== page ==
"NSEL board violated multiple regulations, breached provisions of Companies Act and failed to act against defaulters," the report said.
What is interesting in this report is the effect of the Rs.5,400-crore NSEL payout crisis on the Indian economy.
Exclusive copy of RoC interim report is with Headlines Today/Aajtak and it shows how the scam tarnished Brand India and gave a bad signal to foreign institutional investors (FIIs).
In the section of "adverse effects on economy", RoC has said:
-- Around 13,000 investors have lost their hard-earned money.
-- Brand India tarnished -- bad signal to FIIs.
-- Huge impact of NSEL scam on FTIL and MCX - the other two entities promoted by Jignesh Shah.
-- NSEL business stands still and paralysed - great impact on revenue/profitability of FTIL.
-- Loss to government i.e. income tax, service tax and VAT
-- Question of past/current employees' security and their families' mental agony.
-- In FTIL and MCX, shareholders also lost heavily due to nose-diving share prices after NSEL crisis.
The NSEL crisis has hit investors so hard that today, despite good flow of money in the Indian stock market, no retail investors is seen on Dalal Street.
"Investors, whose money has been lost or whose money is stuck in the scam, are the same individuals who used to invest in the stock market. Now, they don't have any money or confidence to invest in any other exchange and its schemes. Whatever money is flowing into the Indian stock market belongs to FIIs, who still believe in the India story," says Alok Churiwala, vice-chairman, BSE Brokers Forum.
"This Diwali, sentiment on Dalal Street was not so pleasant. It was like Sensex touching high without retail investors, thanks to NSEL," he said.
The RoC has concluded that the crisis-ridden NSEL breached as many as 15 provisions of the Companies Act, including those related to corporate governance.
Some instances are: section 297, section 295, section 227, section 292, section 292A, section 299, section 301, section 341, section 214, section 256, section 224, section 217 (on many counts), section 166/220/159, section 187 (C) and schedule VI r/w Section 211 of the Act and Accounting Standards r/w 211 (3A).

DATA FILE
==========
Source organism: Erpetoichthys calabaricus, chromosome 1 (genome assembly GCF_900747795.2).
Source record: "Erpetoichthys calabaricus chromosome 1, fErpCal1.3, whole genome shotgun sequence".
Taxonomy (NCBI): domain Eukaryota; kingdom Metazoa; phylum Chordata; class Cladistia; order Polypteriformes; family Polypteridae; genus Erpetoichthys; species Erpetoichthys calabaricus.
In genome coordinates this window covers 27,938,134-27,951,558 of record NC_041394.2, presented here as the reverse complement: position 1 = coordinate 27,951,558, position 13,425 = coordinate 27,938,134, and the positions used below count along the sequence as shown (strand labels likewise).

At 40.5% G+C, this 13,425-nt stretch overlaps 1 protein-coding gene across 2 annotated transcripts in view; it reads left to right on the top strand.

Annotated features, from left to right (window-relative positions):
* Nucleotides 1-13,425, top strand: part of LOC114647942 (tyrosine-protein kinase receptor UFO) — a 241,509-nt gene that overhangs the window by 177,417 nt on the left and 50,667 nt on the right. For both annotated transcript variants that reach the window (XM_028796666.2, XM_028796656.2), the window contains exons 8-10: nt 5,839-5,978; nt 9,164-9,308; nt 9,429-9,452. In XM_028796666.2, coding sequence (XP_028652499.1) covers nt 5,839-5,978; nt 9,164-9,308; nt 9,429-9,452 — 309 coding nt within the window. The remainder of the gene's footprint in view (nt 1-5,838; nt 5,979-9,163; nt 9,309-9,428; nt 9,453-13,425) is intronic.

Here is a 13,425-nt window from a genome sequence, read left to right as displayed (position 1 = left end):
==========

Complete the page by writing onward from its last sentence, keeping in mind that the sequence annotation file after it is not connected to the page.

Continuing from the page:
In RoC's interim report, there have been discrepancies in the minutes of the board meetings and it was found that the board did not discuss the exchange's compliance with various rules such as those related to admission of new members.
Report ends with this conclusion:
-- Board of directors not acted in good faith and failed in performing their fiduciary duties towards shareholders.
-- Business of the company was not carried as per the prudent commercial practices/public interest.
-- Board of directors never bothered about the functioning of the exchange.
-- Corporate governance failure - utter lack of transparency, integrity, competence, compliance with laws, and ethics.
-- Many directors such as Jignesh Shah, Josephy Massey and Sreekant Javalgekar are holding common directorship in all FT group companies. They cannot take shelter for ignorance about state of affairs of the company.
In the end, RoC recommends this to the Corporate Affairs Ministry: "Ministry may seek appropriate relief under section 397/398, r/w 401, 402 and 408 of the Act to protect the interest of public at large and persons dealing with the NSEL."
Till now, no action has been taken by central ministries against NSEL or its directors.
Even the Economic Offence Wing (EOW) of Mumbai Police who has been quite aggressive against NSEL officials and defaulters (accused in NSEL scam) have been delaying the decision to attach the properties of Jignesh Shah, Josephy Massey and few others -- the main accused and masterminds behind the NSEL scam.
Surprisingly, the Forward Markets Commission (FMC) whose officials played a hand-in-glove role in NSEL irregularities since the last two years seems to be least bothered to take any action on "fit and proper" issue in NSEL case, citing some legal reasons.
Virendrasingh Ghunawat Mumbai, December 2, 2013 | firstname.lastname@example.org | UPDATED 16:04 IST